[inspired by this Guardian Australia report about forecast cuts to news and current affairs on ABC TV and radio]
I am a 45 year old historian, who pretty much lives online, owing to a series of paid jobs as a digital content producer and an obsession with news and current affairs, as well as twitter. When I am not online I am listening to ABC Radio, or watching ABC TV live, by podcast and iView. I am exactly the demographic you need to keep (and I’m raising three kids to be ABC fanatics as well).
As a historian, I particularly value the work of the Hindsight unit, and have myself contributed research and my voice for two stories this year – one aired in March and the other this weekend. I volunteered my time for these programs because I believe in them, and I have been impressed by the depth of research of the producers. Hindsight is so respected by historians that it regularly earns awards from peers, as it did this year in the multi-media category at the NSW Premiers’ History Award.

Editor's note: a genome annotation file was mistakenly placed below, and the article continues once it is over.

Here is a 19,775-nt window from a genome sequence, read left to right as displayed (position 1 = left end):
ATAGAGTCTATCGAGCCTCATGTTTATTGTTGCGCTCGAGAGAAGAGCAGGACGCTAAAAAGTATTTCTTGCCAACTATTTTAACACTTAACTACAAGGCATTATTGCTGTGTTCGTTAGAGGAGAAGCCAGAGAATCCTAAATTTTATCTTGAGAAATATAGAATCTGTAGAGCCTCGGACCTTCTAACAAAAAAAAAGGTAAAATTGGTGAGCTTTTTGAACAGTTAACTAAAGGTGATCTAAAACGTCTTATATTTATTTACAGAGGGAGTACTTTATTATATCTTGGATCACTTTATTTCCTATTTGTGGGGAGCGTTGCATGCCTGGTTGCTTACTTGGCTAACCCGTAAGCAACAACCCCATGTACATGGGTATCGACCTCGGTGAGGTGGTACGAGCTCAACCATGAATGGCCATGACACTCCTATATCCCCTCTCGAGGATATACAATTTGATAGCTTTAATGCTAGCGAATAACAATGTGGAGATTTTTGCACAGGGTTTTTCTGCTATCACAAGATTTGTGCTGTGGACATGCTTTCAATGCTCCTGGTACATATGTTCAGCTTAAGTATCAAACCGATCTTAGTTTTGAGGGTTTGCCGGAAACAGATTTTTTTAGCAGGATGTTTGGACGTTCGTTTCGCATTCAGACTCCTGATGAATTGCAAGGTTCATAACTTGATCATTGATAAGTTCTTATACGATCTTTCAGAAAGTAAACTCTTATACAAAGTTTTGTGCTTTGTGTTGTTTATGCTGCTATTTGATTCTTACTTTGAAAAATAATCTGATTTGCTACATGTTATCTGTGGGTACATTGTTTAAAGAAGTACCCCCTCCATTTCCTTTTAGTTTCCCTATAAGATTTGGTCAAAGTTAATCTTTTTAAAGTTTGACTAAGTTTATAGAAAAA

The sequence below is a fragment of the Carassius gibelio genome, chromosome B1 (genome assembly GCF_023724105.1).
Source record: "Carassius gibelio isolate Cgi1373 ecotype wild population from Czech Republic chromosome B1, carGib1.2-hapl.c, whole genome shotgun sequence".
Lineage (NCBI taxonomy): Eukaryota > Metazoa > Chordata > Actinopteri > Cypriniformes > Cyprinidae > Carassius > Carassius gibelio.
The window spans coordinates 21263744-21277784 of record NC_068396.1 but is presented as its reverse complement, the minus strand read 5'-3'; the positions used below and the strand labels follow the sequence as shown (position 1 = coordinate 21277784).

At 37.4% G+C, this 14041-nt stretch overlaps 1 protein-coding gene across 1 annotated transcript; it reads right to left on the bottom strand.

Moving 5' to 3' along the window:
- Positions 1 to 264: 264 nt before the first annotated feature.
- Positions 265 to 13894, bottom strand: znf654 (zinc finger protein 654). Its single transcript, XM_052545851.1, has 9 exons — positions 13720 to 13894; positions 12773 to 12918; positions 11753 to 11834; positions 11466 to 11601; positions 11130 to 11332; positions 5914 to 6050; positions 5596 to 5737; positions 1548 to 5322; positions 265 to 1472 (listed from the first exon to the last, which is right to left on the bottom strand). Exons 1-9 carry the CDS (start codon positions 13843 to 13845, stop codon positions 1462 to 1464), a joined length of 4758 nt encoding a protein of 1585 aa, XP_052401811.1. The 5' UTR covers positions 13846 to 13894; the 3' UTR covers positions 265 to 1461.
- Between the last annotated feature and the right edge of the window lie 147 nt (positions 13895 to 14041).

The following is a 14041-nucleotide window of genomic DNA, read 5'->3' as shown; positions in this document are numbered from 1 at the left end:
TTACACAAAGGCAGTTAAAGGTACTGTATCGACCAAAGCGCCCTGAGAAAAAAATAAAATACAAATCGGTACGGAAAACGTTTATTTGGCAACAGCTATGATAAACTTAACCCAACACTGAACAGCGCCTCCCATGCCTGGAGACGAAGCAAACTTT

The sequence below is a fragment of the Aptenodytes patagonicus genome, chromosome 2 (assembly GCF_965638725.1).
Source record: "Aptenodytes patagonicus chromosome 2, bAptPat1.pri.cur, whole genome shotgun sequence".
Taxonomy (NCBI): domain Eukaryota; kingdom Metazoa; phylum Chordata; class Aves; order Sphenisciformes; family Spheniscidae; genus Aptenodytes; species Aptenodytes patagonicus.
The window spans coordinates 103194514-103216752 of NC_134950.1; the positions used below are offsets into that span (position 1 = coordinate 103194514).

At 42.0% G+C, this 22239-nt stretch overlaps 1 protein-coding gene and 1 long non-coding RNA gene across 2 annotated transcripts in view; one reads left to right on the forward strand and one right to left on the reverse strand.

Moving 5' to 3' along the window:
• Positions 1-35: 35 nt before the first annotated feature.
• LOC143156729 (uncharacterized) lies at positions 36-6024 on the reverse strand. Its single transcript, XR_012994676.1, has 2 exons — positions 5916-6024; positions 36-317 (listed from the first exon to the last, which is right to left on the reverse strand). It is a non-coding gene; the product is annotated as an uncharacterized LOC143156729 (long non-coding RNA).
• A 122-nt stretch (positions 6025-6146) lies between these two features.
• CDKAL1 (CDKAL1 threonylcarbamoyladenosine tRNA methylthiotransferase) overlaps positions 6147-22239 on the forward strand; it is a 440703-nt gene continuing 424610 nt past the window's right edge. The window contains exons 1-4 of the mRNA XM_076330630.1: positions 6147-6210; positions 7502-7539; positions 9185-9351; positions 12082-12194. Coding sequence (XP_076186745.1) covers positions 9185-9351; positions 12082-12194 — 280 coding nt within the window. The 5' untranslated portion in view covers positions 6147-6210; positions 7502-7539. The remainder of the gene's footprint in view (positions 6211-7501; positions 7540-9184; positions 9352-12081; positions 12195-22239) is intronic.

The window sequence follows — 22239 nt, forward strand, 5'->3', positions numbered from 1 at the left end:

Programs like Hindsight, Stateline and Lateline provide quality research that endures beyond the news cycle – I regularly listen to five year old ABC programs in my work. They add value to the ABC’s digital presence, and make it worth wading through the stream of news grabs. Having lived and worked in Tasmania and regional New South Wales, I also understand the value of local content. I mourn the cuts already made, and cannot imagine what it will be like for those communities if they don’t hear from Stateline or Bush Telegraph, which tell stories of the places they live.
There has to be space for reflection and research in ABC content. Digital doesn’t have to mean dumb – if anything, the flexibility of digital broadcasting is an argument for providing rich content and diverse voices across a range of platforms. But you have to keep making that content, using trusted names that hold your older demographic, but keep us younger ones engaged.
Dr Naomi Parry
Sent from my iPad